Magazines sold at grocery store check outs have always amazed me. Every year it’s the same 90%, with a few new ones lucky to last the year. They’re dominated by tabloids, and everyone at least stares at something from the rack.
While you’d think that ethnicity, age, race, socioeconomic status or even gender would make a difference in seeing people either pick up a copy to buy and just peruse while waiting in line, but it doesn’t.
But one magazine stands above all. You’ve seen it in doctor’s offices and grocery store lines, you’ve heard about it on TV and you’ve likely read an issue or ten. It’s been around for what’s felt like forever, with imperceptible changes in its editorial policy or design. People magazine is darn popular, and most of us can’t figure out why.
Is it because women like to read about celebrities?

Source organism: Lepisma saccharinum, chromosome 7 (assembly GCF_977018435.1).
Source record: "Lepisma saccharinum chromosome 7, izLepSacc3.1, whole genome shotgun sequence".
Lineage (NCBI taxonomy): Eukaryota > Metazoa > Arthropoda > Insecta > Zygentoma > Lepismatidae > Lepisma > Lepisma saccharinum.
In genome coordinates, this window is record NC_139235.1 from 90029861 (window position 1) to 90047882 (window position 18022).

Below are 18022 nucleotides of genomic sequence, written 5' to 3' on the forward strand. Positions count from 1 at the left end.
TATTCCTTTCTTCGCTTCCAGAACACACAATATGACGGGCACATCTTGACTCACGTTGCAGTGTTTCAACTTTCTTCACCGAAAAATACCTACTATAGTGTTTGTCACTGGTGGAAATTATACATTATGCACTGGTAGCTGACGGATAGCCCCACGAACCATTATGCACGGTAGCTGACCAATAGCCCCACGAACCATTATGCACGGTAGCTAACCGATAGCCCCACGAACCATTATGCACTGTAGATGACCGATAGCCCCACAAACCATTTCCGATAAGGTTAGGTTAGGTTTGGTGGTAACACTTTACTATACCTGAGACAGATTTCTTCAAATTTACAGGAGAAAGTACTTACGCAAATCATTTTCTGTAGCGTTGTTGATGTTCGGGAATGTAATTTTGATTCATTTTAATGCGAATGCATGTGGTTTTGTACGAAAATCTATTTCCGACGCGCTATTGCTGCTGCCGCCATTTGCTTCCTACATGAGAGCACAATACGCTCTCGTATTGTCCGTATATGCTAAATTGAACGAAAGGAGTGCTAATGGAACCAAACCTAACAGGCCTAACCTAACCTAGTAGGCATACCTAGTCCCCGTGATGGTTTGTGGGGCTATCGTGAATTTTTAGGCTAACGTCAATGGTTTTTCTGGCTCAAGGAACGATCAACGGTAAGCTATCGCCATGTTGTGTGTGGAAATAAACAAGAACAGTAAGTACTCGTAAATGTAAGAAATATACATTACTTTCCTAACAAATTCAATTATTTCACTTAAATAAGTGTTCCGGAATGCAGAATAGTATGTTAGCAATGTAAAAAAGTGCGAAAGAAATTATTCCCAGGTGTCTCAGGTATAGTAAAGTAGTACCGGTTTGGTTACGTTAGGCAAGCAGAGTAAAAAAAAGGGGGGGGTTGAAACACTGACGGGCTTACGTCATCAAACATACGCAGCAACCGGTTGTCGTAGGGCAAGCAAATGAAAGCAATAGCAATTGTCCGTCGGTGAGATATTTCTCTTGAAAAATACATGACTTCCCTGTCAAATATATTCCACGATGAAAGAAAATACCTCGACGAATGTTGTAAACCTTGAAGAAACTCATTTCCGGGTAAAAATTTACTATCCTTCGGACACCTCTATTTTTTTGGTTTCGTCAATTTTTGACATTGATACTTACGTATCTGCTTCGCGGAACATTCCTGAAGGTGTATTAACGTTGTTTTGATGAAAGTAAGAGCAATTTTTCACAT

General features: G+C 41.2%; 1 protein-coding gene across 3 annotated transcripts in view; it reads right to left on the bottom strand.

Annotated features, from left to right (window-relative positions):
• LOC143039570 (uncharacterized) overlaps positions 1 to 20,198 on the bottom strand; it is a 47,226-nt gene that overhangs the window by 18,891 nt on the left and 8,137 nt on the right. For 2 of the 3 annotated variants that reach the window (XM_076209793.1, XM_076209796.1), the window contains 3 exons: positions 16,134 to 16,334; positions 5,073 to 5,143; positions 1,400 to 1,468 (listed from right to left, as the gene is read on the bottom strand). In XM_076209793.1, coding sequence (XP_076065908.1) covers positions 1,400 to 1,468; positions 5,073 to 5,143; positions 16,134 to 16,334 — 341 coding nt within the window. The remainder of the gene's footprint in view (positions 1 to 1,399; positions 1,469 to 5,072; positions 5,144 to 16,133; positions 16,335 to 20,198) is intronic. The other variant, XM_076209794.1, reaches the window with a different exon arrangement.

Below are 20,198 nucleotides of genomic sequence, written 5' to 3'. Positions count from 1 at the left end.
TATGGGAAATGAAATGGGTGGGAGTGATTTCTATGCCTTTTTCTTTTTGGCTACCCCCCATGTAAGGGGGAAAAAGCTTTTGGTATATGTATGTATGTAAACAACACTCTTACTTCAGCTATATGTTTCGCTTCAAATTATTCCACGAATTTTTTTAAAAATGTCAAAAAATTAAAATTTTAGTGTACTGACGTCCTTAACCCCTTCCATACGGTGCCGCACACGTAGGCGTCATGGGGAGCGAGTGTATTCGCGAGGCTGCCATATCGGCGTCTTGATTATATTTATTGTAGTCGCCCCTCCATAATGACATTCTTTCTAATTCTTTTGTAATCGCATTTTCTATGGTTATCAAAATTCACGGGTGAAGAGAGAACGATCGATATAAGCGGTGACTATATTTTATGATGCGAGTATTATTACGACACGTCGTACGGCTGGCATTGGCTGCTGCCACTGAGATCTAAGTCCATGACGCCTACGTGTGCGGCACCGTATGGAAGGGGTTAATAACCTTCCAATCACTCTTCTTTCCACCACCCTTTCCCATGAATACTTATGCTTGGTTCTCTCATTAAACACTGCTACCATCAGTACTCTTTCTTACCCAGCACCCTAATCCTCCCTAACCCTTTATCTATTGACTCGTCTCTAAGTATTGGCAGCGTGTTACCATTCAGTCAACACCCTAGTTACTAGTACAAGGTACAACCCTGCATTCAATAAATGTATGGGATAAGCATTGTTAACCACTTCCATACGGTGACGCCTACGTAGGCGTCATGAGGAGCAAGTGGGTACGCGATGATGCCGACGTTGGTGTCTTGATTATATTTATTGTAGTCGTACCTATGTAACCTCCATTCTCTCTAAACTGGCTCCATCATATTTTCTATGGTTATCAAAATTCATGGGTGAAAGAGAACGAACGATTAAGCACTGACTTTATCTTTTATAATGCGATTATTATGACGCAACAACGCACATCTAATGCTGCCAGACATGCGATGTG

Sure, some women do, but nowhere near all of them and doubtful the majority does.
Is it because the editorial content is of such high quality?
While the writing is good, the stories are short, simple and not too deep, so it can’t be the editorial content that carries it.
Is it cheap?
No more so than other other magazine on the rack.
So why is People still a household name?
It’s the pictures. Well, it’s not just the pictures, it’s the pictures of people’s faces. We’re not looking for fancy cars, cool dresses or swanky hotel rooms, it’s the no-makeup-wearing, just-rolled-out-of-bed, ‘they’re just like us’ images of celebrities that we’re all drawn to.
It’s not just celebrities, either. People like pictures of their friends and themselves plenty, too. Give someone a yearbook or similar and see whose picture they look up first. Want to bet it’s going to be their own?
You’d think People’s success would be emulated by every event photographer ever. Sure, there’s often a nice backdrop at the entrance to parties where people can pose, but what about pictures of the conference itself, the sessions or the after events?
Time after time — we’re guilty of this too — we settle for images of walls, floors, tables, favors, gift bags and logos, forgetting that most people don’t want to look at those again.
They want to see people.
People just like them.